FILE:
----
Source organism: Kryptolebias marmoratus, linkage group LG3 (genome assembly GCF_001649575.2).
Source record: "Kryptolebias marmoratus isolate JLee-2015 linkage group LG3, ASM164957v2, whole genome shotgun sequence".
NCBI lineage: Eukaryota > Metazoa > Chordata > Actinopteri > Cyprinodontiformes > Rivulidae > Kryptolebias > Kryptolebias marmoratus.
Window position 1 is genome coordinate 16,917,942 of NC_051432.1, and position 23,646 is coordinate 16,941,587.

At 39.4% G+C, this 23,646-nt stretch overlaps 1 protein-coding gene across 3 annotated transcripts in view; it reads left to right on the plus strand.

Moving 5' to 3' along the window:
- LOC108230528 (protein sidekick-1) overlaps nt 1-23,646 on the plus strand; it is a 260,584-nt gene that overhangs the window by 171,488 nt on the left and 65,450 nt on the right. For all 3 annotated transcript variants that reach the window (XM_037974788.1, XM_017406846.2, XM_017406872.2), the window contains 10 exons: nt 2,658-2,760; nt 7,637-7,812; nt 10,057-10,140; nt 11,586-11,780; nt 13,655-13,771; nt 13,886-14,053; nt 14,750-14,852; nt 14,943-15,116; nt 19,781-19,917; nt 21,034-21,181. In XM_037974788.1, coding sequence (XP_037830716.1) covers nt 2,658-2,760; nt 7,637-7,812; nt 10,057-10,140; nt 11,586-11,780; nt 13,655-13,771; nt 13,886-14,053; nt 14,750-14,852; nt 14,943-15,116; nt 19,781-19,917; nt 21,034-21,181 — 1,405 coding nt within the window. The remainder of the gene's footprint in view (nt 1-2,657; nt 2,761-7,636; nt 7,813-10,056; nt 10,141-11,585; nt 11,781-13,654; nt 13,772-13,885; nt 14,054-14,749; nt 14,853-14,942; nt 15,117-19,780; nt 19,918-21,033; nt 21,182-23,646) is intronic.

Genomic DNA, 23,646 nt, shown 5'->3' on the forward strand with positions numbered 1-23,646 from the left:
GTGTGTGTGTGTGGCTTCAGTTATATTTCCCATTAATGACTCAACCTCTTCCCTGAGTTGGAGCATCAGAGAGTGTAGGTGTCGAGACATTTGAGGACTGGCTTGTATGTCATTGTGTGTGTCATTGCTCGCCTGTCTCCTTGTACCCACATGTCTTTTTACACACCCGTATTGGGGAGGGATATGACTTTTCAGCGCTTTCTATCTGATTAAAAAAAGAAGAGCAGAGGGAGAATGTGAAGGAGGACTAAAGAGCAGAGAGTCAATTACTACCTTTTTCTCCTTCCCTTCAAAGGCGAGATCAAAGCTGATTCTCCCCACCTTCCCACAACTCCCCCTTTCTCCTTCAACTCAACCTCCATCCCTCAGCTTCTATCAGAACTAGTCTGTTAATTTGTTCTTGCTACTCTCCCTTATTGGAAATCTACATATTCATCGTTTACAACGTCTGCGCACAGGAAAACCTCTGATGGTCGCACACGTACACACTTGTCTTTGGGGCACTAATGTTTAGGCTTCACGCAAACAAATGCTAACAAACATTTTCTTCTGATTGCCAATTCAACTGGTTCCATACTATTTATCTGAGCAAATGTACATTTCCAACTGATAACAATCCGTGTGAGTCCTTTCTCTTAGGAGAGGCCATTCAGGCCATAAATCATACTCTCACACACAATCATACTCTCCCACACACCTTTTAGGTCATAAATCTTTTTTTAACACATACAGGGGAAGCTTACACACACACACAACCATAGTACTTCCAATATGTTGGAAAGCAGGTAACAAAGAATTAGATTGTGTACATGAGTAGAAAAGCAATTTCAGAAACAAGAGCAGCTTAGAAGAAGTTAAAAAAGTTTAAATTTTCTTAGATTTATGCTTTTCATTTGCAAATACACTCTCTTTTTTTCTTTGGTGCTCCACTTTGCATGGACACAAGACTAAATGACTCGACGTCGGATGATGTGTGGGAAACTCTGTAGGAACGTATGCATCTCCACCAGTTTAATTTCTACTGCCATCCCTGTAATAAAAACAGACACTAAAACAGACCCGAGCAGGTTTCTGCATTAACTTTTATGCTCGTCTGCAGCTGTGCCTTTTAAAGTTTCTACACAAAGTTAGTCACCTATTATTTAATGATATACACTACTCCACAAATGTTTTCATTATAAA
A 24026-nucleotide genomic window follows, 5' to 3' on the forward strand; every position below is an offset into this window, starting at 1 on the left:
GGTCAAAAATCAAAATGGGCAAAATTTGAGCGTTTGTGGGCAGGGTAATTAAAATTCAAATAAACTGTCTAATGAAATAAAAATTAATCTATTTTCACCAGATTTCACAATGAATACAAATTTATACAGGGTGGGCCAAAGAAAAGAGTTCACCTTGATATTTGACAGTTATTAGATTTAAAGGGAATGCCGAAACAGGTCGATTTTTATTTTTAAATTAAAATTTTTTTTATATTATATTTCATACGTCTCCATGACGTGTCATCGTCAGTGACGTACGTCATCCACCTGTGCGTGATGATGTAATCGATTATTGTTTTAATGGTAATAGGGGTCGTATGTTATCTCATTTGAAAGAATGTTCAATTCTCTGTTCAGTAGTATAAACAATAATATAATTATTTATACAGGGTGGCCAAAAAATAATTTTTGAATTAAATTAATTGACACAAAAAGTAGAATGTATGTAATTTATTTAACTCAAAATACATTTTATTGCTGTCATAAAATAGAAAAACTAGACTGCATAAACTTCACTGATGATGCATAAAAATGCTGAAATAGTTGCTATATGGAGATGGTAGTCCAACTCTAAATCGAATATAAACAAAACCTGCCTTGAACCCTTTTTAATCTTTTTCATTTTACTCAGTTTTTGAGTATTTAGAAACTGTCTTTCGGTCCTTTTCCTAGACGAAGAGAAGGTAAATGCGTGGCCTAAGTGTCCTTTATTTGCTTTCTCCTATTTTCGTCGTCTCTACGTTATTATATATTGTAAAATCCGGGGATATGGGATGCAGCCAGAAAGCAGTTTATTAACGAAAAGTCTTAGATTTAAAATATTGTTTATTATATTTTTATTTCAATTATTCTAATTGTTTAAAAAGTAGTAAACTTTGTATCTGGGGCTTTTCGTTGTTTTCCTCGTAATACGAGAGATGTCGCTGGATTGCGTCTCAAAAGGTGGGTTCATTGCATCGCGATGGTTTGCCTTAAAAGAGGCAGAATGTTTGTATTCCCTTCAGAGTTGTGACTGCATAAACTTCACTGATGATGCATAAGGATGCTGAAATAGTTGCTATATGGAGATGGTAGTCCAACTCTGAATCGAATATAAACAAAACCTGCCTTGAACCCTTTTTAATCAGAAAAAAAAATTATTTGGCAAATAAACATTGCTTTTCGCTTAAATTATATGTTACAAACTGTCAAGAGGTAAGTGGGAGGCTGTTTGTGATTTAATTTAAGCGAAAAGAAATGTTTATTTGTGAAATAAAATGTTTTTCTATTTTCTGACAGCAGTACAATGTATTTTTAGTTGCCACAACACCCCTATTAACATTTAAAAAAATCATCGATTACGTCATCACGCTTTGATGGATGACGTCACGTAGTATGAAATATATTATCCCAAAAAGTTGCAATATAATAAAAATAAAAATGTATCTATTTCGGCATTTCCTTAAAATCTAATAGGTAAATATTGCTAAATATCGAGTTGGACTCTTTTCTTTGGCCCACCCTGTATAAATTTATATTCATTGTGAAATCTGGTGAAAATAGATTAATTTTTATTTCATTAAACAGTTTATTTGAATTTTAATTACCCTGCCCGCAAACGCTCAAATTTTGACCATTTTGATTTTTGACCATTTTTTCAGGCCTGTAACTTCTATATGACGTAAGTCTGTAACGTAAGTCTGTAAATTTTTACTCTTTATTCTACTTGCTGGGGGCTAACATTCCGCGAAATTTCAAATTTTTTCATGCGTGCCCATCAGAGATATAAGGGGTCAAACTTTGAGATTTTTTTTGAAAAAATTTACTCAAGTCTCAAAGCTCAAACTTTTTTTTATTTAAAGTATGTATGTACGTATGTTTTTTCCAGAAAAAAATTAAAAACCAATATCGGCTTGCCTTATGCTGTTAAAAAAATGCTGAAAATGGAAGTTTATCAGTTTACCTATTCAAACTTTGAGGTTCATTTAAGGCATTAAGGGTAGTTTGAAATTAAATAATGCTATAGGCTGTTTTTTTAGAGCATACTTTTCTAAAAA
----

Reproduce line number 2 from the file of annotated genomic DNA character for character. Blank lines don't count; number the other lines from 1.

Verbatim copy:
Source record: "Kryptolebias marmoratus isolate JLee-2015 linkage group LG3, ASM164957v2, whole genome shotgun sequence".